Saturday, October 31, 2009

In Which We Have Way, Way Too Much Candy

Happy Halloween, everyone!

We stayed home at the apartment to pass out candy. Since we had a grand total of 10 trick-or-treaters come by, this means we bought one bag of candy per trick-or-treater. Since we now have 9 1/2 bags of candy left over, I will be forced over the next few days to test whether or not it is possible to die of massive chocolate consumption.

Woe is me.

Connor was a moose for Halloween. Well, he wore a shirt with a moose on it, anyway. He doesn't go for hats, (that's my excuse, anyway) so you kind of had to imagine the antlers. I didn't make much of an effort in the costume department this year. At any rate he was cute, but that's not really a great accomplishment for him since he's cute all the time. He did have fun snuggling while we waited for kids to knock at the door, so the evening was overall a success.

Major, major work was completed on the house today: all of the carpet is now stripped from the house, (including the horrible glued-down industrial carpet in the kitchen) the master bathroom has been gutted, the ceiling is gone in the kitchen, the framing has been removed in the former closet and pantry area, and all the doors that will be widened have been stripped, among other things! Basically the only room left intact in the house is the guest bathroom, which looks kind of incongruous surrounded as it is by stripped rooms. The hardworking crew stayed at the house all day; they even brought pizza up so they wouldn't have to leave to get lunch. One of Jer's coworkers on leave from Afghanistan came to visit, and he thought they'd been working for a couple of weeks instead of a couple of days!

There haven't been any nasty surprises yet; just a couple of cracked tiles on the roof. We're glad that the house seems to be pretty solidly built. We've also met the neighbors, and I'm happy to say there aren't any nasty surprises there, either. Actually I'm pretty sure we moved into a street transplanted straight out of Mayberry. In the immediate vicinity of our house we have-- and I'm not making any of this up-- a librarian, a state representative, a nurse, a retired air force pilot, a couple with small children Connor's age, and a woman who loves to garden. I swear the neighbors were handpicked for us. We'll be filling the role of "neighborhood eccentrics," since that position doesn't seem to be taken yet.

I'm still half-convinced this whole thing is just a really, really good dream. A beautiful house taking shape by the day, a great neighborhood, and copious amounts of chocolate?
Seems too good to be true!


In Which I Am Very Tired

Forgive me if this is a short post. It has been an extremely long day, it's pretty late, and I'm very tired.

Nothing untoward happened today; it was actually a pretty great day, just very busy. I spent about four hours at the house weeding, and I have now unburied the landscaping around the lawn in the front yard. The lawn is enclosed on all four sides by beds containing a variety of low-growing evergreen shrubs, and both the lawn and the beds were pretty choked with weeds. Tomorrow I get to tackle the outside of the beds, I'll mow the front lawn, and if I have time I'll start on the backyard. Once I get that weeded it'll be time to tackle the Ivy Wall O'Doom that runs along the side of the house. That's going to take me a while.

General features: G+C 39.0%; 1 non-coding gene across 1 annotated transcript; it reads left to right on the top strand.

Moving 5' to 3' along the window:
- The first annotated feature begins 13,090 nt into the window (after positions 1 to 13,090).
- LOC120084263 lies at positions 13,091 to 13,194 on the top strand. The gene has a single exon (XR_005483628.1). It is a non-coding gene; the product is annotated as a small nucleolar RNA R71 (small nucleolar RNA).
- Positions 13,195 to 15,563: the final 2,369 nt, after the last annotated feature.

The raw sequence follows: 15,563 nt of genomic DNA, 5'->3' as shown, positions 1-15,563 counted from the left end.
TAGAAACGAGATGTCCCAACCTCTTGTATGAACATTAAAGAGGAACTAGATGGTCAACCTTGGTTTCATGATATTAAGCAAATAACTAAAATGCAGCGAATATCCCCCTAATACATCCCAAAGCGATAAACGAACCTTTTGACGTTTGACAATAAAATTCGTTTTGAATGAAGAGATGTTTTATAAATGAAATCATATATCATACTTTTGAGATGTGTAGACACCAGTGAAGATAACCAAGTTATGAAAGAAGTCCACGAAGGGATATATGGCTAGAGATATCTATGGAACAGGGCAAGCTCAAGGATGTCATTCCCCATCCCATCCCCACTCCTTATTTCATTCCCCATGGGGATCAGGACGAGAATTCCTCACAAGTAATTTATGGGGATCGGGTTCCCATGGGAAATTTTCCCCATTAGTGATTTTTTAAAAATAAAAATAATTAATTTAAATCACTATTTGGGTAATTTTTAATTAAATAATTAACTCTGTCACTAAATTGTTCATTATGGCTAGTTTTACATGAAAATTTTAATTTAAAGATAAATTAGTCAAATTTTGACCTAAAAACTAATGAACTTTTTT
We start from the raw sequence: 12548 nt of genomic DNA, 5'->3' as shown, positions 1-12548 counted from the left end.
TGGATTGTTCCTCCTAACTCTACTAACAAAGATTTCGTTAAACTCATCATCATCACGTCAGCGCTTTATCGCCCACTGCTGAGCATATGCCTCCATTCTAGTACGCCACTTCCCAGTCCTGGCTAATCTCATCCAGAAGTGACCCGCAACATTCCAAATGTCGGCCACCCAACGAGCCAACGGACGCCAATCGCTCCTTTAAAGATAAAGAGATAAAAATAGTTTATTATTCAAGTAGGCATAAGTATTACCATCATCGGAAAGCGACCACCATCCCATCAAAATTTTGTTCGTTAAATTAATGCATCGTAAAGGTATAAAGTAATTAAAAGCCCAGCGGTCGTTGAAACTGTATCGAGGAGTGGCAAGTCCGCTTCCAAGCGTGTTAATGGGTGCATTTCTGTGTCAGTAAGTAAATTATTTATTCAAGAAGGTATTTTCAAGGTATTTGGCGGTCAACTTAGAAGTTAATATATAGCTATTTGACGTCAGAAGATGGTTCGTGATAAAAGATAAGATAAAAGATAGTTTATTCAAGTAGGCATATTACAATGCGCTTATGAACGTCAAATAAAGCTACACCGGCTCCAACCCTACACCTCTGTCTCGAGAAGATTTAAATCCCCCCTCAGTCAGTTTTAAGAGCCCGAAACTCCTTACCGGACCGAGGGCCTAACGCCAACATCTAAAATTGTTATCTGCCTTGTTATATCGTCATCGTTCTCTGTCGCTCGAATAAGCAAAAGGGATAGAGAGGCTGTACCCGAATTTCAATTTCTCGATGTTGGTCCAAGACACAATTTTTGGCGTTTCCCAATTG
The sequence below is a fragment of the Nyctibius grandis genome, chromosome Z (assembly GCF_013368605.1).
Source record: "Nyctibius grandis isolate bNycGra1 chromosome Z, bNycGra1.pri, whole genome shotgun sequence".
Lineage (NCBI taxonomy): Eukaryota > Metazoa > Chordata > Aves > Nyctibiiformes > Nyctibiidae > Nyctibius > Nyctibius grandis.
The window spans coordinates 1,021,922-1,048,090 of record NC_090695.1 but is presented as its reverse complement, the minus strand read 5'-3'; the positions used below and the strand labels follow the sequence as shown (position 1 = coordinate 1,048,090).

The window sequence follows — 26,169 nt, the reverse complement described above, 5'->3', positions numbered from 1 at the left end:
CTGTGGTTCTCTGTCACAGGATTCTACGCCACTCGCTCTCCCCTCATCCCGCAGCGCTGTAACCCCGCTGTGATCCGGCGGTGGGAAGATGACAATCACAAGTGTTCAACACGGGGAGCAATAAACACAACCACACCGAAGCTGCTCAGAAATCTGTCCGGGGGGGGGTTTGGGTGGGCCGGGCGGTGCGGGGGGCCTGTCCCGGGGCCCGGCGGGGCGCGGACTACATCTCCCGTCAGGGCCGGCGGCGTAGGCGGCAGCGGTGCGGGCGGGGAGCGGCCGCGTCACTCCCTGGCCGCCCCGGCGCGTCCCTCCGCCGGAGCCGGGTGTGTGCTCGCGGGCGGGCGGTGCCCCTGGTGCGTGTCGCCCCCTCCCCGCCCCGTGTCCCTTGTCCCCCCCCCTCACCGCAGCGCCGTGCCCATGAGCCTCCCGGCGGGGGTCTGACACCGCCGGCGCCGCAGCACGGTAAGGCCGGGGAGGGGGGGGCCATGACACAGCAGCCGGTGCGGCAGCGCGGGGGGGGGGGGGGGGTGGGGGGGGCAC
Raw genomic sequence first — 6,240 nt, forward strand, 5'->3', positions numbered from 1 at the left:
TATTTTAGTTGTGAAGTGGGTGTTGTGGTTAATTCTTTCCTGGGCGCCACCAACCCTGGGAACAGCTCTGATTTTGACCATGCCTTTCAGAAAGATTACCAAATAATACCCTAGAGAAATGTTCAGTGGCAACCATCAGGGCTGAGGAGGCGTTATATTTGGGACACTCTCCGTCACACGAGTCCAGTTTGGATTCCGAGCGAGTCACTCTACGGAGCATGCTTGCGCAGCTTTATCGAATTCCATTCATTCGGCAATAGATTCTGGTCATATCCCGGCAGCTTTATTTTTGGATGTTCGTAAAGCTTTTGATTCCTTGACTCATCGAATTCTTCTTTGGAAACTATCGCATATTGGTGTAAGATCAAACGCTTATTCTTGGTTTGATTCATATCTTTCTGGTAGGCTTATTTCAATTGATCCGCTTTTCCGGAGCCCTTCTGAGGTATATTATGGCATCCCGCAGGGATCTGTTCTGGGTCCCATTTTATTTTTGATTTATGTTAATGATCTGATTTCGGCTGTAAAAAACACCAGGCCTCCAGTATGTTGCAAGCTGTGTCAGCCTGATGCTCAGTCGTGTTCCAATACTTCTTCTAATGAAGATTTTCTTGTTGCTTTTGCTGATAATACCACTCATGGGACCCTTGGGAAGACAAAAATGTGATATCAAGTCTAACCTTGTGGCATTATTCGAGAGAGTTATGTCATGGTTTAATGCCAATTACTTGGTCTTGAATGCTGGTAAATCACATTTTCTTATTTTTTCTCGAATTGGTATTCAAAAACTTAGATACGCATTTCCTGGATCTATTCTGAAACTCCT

Demolition on the inside of the house started this morning-- a great father-and-sons trio spent eight hours there today, and they completed an amazing amount of work! The kitchen is now entirely stripped, the old pantry and closets have been taken down to the framing, the carpet and baseboards are gone in the living room, and the drywall has been taken off the two smaller bedroom doors and the linen closet. I'm amazed by how clean it is in the house-- everything has either been carried out to the garage or neatly piled for discarding later. In fact, I believe they left it cleaner than the previous owners. How's that for awesome?
I'm happy to say that the old cabinets and the doors in the house are all going to be donated (I think they're headed to Habitat for Humanity). I think it's wonderful that someone else will be able to benefit from the work that's being done on our home-- kind of a ripple effect!

I'm afraid I've worn myself out and it's time for bed now. Sorry about the short post; I'll make it up to you all tomorrow, I promise!


Thursday, October 29, 2009

In Which Things Get Moving!

Connor did very well today-- no seizures, for which we are very thankful! His doctor upped his seizure medication pretty substantially, so he may be pretty sleepy in the next few days as he gets used to the new dose. We're hoping the medication change will nip the problem in the bud. No more seizures, please!

One lingering problem, though-- I was so frazzled last night when I got home that I put my cell phone down somewhere and now I can't find it. I know it's in the back half of the apartment because we only have cell reception in the front half closest to the windows, and when I call it the phone goes straight through to voicemail and doesn't ring at all. So if you've called me today, sorry. I'll get your message whenever the heck I find my phone again. In the meantime I'll be using Jer's cell phone, which since he needs it means he'll be going everywhere with me. I'm sure he's thrilled.

After dropping Connor off at school today, Jer and I headed over to the new house, where I spent my time sorting out the last of the junk. Jer hung out in the garage, as we didn't want to try and get him into the house by ourselves again. Today's finds include: